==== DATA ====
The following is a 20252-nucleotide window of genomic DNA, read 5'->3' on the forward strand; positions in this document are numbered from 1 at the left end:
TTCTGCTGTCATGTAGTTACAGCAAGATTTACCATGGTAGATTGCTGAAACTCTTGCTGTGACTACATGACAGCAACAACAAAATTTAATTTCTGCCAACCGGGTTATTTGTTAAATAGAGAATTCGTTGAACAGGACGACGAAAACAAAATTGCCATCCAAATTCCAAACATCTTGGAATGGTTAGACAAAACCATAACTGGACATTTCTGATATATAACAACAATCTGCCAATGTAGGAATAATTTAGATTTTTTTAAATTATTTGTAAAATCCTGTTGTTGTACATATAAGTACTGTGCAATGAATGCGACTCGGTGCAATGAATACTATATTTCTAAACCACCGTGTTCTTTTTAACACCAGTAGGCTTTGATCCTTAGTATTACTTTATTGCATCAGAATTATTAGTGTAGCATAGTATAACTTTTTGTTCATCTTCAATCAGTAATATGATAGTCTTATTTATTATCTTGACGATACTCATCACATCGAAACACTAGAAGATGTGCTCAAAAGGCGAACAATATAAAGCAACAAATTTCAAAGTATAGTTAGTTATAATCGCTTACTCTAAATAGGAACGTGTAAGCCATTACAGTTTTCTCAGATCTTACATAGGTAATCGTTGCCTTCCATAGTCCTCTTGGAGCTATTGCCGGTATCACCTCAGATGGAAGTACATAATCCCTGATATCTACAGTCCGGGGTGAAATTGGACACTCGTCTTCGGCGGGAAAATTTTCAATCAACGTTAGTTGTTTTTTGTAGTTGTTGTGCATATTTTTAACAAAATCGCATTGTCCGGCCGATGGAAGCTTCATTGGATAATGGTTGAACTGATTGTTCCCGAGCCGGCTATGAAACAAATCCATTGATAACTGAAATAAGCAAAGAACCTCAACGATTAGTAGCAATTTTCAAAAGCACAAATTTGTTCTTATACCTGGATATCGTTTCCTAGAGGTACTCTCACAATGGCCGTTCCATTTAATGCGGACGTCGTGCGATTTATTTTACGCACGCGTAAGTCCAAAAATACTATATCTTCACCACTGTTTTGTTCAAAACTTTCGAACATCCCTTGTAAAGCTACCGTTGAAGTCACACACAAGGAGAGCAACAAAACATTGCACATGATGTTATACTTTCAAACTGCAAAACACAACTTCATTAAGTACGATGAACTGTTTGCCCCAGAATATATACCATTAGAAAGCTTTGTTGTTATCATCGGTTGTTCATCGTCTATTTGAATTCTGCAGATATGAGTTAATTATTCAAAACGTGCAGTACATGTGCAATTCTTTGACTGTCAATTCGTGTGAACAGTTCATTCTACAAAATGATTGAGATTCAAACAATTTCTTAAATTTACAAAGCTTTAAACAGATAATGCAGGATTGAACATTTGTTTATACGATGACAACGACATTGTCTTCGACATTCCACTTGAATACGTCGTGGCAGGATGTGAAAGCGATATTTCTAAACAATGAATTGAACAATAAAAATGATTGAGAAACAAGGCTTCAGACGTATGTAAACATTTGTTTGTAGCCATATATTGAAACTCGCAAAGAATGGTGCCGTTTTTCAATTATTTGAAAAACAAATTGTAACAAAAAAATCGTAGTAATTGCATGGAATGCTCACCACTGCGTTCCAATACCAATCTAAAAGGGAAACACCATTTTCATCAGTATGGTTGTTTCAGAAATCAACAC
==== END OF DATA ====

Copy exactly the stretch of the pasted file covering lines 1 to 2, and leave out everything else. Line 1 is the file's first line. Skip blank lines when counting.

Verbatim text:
The following is a 20252-nucleotide window of genomic DNA, read 5'->3' on the forward strand; positions in this document are numbered from 1 at the left end:
TTCTGCTGTCATGTAGTTACAGCAAGATTTACCATGGTAGATTGCTGAAACTCTTGCTGTGACTACATGACAGCAACAACAAAATTTAATTTCTGCCAACCGGGTTATTTGTTAAATAGAGAATTCGTTGAACAGGACGACGAAAACAAAATTGCCATCCAAATTCCAAACATCTTGGAATGGTTAGACAAAACCATAACTGGACATTTCTGATATATAACAACAATCTGCCAATGTAGGAATAATTTAGATTTTTTTAAATTATTTGTAAAATCCTGTTGTTGTACATATAAGTACTGTGCAATGAATGCGACTCGGTGCAATGAATACTATATTTCTAAACCACCGTGTTCTTTTTAACACCAGTAGGCTTTGATCCTTAGTATTACTTTATTGCATCAGAATTATTAGTGTAGCATAGTATAACTTTTTGTTCATCTTCAATCAGTAATATGATAGTCTTATTTATTATCTTGACGATACTCATCACATCGAAACACTAGAAGATGTGCTCAAAAGGCGAACAATATAAAGCAACAAATTTCAAAGTATAGTTAGTTATAATCGCTTACTCTAAATAGGAACGTGTAAGCCATTACAGTTTTCTCAGATCTTACATAGGTAATCGTTGCCTTCCATAGTCCTCTTGGAGCTATTGCCGGTATCACCTCAGATGGAAGTACATAATCCCTGATATCTACAGTCCGGGGTGAAATTGGACACTCGTCTTCGGCGGGAAAATTTTCAATCAACGTTAGTTGTTTTTTGTAGTTGTTGTGCATATTTTTAACAAAATCGCATTGTCCGGCCGATGGAAGCTTCATTGGATAATGGTTGAACTGATTGTTCCCGAGCCGGCTATGAAACAAATCCATTGATAACTGAAATAAGCAAAGAACCTCAACGATTAGTAGCAATTTTCAAAAGCACAAATTTGTTCTTATACCTGGATATCGTTTCCTAGAGGTACTCTCACAATGGCCGTTCCATTTAATGCGGACGTCGTGCGATTTATTTTACGCACGCGTAAGTCCAAAAATACTATATCTTCACCACTGTTTTGTTCAAAACTTTCGAACATCCCTTGTAAAGCTACCGTTGAAGTCACACACAAGGAGAGCAACAAAACATTGCACATGATGTTATACTTTCAAACTGCAAAACACAACTTCATTAAGTACGATGAACTGTTTGCCCCAGAATATATACCATTAGAAAGCTTTGTTGTTATCATCGGTTGTTCATCGTCTATTTGAATTCTGCAGATATGAGTTAATTATTCAAAACGTGCAGTACATGTGCAATTCTTTGACTGTCAATTCGTGTGAACAGTTCATTCTACAAAATGATTGAGATTCAAACAATTTCTTAAATTTACAAAGCTTTAAACAGATAATGCAGGATTGAACATTTGTTTATACGATGACAACGACATTGTCTTCGACATTCCACTTGAATACGTCGTGGCAGGATGTGAAAGCGATATTTCTAAACAATGAATTGAACAATAAAAATGATTGAGAAACAAGGCTTCAGACGTATGTAAACATTTGTTTGTAGCCATATATTGAAACTCGCAAAGAATGGTGCCGTTTTTCAATTATTTGAAAAACAAATTGTAACAAAAAAATCGTAGTAATTGCATGGAATGCTCACCACTGCGTTCCAATACCAATCTAAAAGGGAAACACCATTTTCATCAGTATGGTTGTTTCAGAAATCAACAC